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Garden Ramblings, Issue #008
April 15, 2005
April 2005


Monthly musings on the garden scene

*********************************************************** If you prefer, you can view this month's issue online where you can also subscribe if this copy has been forwarded to you by a friend. ***********************************************************

In this issue:

- Letter from the Editor
- Plant of the month
- Guest article
- Pick of the scented blooms
- Special offers
- Useful resources

 

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Hi

Welcome to the April issue of Garden Ramblings your monthly window on what's going on in the world of gardening.

The "Plant of the Month" is the primrose.

The Guest Article this month is by Yvonne Cunnington who gives you her ideas on growing perennial plants.

After the introduction by our guest author, the scented blooms section covers those perennial plants that are famous for their scent.

Now that the season is well underway, the sales are over and special offers are few and far between. But I do have one or two suggestions for you.

In the resources section I have some rather different "bookmarks" for this month.

If you want to keep up with all the news in the gardening world, you can read my blog Garden Supplies News.

Enjoy the issue.

Hugh

 

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Plant of the Month

Name: Primrose (primula vulgaris).

Description: A hardy perennial with a rosette of bright green corrugated leaves. Yellow flowers, one inch across, with deep yellow centers, on six inch stems are produced in March and April.

 

Origin: Native to the cool, moist areas of England , Europe, China , and Japan.

 

Cultivation: Primroses thrive in any fertile garden soil that does not dry out in spring and summer. Plant between October and March in full sun or partial shade. Keep the soil moist in dry weather.

Pests and diseases: Primroses may be attacked by aphids and caterpillars eat the leaves. Cut worms and vine weavils may attack the roots. They are also prone to various forms of rot and mosaic virus, mold and rust. Despite this lengthy list, the primrose flourishes in the wild as well as in a garden setting.

Folklore: Much primrose folklore is linked to fairies. It was said that if children ate the flowers they would see the fairy folk. Another method was to carry a primrose flower and peer over the petals in order to see fairies. It was lucky to bring 13 primroses indoors but unlucky to bring in only one. If you touched a fairy rock with the right number of primroses in a posy you would be shown the way to fairyland. The wrong number would lead to certain doom.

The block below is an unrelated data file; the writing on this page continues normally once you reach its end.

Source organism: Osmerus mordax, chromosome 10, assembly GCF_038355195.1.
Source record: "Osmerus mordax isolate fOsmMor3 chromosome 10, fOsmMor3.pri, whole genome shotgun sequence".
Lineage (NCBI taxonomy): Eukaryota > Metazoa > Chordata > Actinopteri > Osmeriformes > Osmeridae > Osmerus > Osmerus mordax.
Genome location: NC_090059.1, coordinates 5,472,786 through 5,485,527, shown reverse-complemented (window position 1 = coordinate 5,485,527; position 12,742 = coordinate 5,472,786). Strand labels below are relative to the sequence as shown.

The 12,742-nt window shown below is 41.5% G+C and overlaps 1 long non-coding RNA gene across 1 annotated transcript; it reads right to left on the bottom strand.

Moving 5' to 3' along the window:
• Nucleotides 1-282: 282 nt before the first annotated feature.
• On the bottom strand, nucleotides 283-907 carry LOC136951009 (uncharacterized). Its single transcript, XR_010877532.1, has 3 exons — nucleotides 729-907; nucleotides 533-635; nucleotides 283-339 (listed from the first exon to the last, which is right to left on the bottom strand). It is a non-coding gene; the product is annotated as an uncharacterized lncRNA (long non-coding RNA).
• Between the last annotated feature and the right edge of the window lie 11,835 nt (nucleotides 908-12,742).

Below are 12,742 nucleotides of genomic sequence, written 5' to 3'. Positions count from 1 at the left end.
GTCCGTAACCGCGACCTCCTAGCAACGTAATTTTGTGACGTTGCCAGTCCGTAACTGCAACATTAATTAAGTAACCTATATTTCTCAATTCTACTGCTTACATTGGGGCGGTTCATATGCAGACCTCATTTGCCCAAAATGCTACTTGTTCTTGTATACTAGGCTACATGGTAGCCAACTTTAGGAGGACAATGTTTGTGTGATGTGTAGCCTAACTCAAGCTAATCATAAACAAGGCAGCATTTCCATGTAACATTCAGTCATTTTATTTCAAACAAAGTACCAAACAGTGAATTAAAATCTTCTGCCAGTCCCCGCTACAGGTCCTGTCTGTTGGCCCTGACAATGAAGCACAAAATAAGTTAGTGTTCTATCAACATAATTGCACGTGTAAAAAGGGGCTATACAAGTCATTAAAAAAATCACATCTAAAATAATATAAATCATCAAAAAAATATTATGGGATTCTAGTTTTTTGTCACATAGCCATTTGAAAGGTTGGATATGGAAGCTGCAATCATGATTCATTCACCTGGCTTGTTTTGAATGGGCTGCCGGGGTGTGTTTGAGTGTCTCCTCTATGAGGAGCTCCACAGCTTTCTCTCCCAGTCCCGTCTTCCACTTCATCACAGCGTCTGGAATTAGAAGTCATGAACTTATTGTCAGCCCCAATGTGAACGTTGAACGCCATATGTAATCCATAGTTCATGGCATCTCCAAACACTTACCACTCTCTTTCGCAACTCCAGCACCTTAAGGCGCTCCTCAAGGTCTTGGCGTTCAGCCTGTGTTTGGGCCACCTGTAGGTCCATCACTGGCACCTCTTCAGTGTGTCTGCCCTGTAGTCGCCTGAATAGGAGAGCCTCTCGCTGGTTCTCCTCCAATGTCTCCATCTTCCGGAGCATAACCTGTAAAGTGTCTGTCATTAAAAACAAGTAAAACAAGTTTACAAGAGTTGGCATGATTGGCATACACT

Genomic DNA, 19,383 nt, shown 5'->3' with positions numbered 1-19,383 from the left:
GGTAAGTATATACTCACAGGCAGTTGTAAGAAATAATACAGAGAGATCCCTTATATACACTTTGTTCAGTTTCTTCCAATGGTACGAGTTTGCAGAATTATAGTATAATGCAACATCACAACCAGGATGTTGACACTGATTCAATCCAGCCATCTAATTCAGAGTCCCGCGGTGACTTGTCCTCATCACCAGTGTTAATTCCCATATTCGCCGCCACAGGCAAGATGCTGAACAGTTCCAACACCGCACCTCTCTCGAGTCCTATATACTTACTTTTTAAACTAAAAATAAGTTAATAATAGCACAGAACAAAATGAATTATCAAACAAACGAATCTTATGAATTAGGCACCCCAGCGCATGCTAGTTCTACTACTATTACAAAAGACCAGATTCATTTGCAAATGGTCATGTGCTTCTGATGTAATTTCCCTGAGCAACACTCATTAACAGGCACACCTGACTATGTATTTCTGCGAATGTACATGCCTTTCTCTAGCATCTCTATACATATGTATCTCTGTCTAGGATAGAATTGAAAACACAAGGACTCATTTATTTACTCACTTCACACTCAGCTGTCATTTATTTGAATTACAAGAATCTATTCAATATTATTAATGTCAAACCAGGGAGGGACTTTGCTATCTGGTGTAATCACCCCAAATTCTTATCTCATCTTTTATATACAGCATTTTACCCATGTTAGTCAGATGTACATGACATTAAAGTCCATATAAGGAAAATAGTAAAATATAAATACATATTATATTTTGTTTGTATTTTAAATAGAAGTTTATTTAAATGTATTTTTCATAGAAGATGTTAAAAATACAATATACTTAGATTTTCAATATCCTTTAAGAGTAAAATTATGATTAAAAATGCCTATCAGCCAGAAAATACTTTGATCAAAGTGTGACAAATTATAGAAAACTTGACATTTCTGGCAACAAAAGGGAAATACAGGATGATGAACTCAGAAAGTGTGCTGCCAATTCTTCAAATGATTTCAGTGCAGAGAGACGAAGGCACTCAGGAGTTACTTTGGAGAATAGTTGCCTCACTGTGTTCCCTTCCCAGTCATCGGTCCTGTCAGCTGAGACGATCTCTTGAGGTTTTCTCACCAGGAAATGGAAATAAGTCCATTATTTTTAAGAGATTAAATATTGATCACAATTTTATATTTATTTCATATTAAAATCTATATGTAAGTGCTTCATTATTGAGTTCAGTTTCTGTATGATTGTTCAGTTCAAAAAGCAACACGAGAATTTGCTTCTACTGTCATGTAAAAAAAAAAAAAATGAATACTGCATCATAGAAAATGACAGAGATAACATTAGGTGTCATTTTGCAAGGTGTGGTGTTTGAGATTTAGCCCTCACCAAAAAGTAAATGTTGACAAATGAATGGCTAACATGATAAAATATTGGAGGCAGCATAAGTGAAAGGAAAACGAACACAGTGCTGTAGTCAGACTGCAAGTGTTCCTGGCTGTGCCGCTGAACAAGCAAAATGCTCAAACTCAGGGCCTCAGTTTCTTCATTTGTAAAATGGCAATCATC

Posies would be left on doorsteps so that fairies would bless the house and the people in it. But primroses scattered outside would act as a barrier and keep fairies away. Some people believed that to leave a primrose on the doorstep on May Day eve would prevent witches entering.

In Ireland on May Day, primrose balls were hung on cows' tails to deter witches. Bunches of primroses would be left in cowsheds so that fairies would not steal the milk.

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Guest article

You Can't Beat Perennials For Glorious Color All Season Long
By Yvonne Cunnington

 

When you start gardening with perennials, it's easy to think that all you have to do is get your plants into the ground, and with the exception of weeding, watering and cutting back, your garden will be done.

But here's what really happens: in the first year your new plants are underwhelming – the clumps small, the flowers sparse. By the second year, your perennials have grown fuller and have more flowers, but in the third season – watch out – your plants look like they're on steroids, and you look like an accomplished gardener.

After that, many plants get bigger each season, while the odd one confounds you by doing a disappearing act. Responding to the inevitable change is your challenge as a flower gardener.

Veteran gardeners say that no flower garden is ever truly finished. When I was starting out about 15 years ago, my husband used to joke that my plants should have been on wheels because I moved them so much.

Perennial plants are the backbone of the flower garden because they're the plants with staying power. Their leaves die back as winter approaches, but with luck, the following spring, they come back. Some plants are short-lived, but old favorites like daylilies, hostas and peonies can last for decades.

 

The right perennials for your garden

When you're planning your flower garden, there are many choices to make – some purely aesthetic, such as match-making with winning perennial combinations, and some purely horticultural - what grows best in your conditons.